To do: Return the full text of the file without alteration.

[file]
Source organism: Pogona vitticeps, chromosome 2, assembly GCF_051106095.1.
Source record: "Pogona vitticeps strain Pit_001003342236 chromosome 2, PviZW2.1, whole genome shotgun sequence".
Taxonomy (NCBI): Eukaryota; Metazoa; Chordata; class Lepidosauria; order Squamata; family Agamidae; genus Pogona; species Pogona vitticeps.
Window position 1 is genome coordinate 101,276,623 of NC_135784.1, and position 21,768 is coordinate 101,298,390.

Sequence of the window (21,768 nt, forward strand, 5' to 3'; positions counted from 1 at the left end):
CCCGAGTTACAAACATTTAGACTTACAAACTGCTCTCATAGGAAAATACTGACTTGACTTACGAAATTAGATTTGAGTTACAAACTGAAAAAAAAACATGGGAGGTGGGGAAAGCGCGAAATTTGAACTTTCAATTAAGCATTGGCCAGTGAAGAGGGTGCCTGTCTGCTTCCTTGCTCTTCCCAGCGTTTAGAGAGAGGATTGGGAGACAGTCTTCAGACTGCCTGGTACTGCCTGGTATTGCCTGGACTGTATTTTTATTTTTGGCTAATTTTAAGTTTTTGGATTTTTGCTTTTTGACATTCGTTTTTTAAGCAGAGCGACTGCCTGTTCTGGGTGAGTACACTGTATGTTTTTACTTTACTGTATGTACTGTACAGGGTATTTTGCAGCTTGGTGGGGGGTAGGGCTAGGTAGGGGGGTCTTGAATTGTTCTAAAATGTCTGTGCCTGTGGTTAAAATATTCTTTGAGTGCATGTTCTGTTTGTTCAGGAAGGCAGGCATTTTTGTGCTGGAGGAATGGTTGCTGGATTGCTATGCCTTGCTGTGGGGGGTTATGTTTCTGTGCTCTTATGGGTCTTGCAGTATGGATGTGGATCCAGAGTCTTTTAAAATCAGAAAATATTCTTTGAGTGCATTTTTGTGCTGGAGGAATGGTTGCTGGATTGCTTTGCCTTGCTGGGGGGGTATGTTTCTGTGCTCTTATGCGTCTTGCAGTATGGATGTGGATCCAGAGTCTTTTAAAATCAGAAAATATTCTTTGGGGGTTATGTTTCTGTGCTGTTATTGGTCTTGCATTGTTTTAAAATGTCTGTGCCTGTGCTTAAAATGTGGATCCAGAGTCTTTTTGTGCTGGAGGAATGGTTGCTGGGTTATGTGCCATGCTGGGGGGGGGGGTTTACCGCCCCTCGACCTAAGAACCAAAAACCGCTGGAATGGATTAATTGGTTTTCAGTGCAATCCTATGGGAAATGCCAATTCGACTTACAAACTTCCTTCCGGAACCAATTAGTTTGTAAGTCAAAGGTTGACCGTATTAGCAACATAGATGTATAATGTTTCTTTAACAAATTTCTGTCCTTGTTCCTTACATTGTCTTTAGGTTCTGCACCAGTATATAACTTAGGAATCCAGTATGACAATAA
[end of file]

Source organism: Pogona vitticeps, chromosome 2, assembly GCF_051106095.1.
Source record: "Pogona vitticeps strain Pit_001003342236 chromosome 2, PviZW2.1, whole genome shotgun sequence".
Taxonomy (NCBI): Eukaryota; Metazoa; Chordata; class Lepidosauria; order Squamata; family Agamidae; genus Pogona; species Pogona vitticeps.
Window position 1 is genome coordinate 101,276,623 of NC_135784.1, and position 21,768 is coordinate 101,298,390.

Sequence of the window (21,768 nt, forward strand, 5' to 3'; positions counted from 1 at the left end):
CCCGAGTTACAAACATTTAGACTTACAAACTGCTCTCATAGGAAAATACTGACTTGACTTACGAAATTAGATTTGAGTTACAAACTGAAAAAAAAACATGGGAGGTGGGGAAAGCGCGAAATTTGAACTTTCAATTAAGCATTGGCCAGTGAAGAGGGTGCCTGTCTGCTTCCTTGCTCTTCCCAGCGTTTAGAGAGAGGATTGGGAGACAGTCTTCAGACTGCCTGGTACTGCCTGGTATTGCCTGGACTGTATTTTTATTTTTGGCTAATTTTAAGTTTTTGGATTTTTGCTTTTTGACATTCGTTTTTTAAGCAGAGCGACTGCCTGTTCTGGGTGAGTACACTGTATGTTTTTACTTTACTGTATGTACTGTACAGGGTATTTTGCAGCTTGGTGGGGGGTAGGGCTAGGTAGGGGGGTCTTGAATTGTTCTAAAATGTCTGTGCCTGTGGTTAAAATATTCTTTGAGTGCATGTTCTGTTTGTTCAGGAAGGCAGGCATTTTTGTGCTGGAGGAATGGTTGCTGGATTGCTATGCCTTGCTGTGGGGGGTTATGTTTCTGTGCTCTTATGGGTCTTGCAGTATGGATGTGGATCCAGAGTCTTTTAAAATCAGAAAATATTCTTTGAGTGCATTTTTGTGCTGGAGGAATGGTTGCTGGATTGCTTTGCCTTGCTGGGGGGGTATGTTTCTGTGCTCTTATGCGTCTTGCAGTATGGATGTGGATCCAGAGTCTTTTAAAATCAGAAAATATTCTTTGGGGGTTATGTTTCTGTGCTGTTATTGGTCTTGCATTGTTTTAAAATGTCTGTGCCTGTGCTTAAAATGTGGATCCAGAGTCTTTTTGTGCTGGAGGAATGGTTGCTGGGTTATGTGCCATGCTGGGGGGGGGGGTTTACCGCCCCTCGACCTAAGAACCAAAAACCGCTGGAATGGATTAATTGGTTTTCAGTGCAATCCTATGGGAAATGCCAATTCGACTTACAAACTTCCTTCCGGAACCAATTAGTTTGTAAGTCAAAGGTTGACCGTATTAGCAACATAGATGTATAATGTTTCTTTAACAAATTTCTGTCCTTGTTCCTTACATTGTCTTTAGGTTCTGCACCAGTATATAACTTAGGAATCCAGTATGACAATAA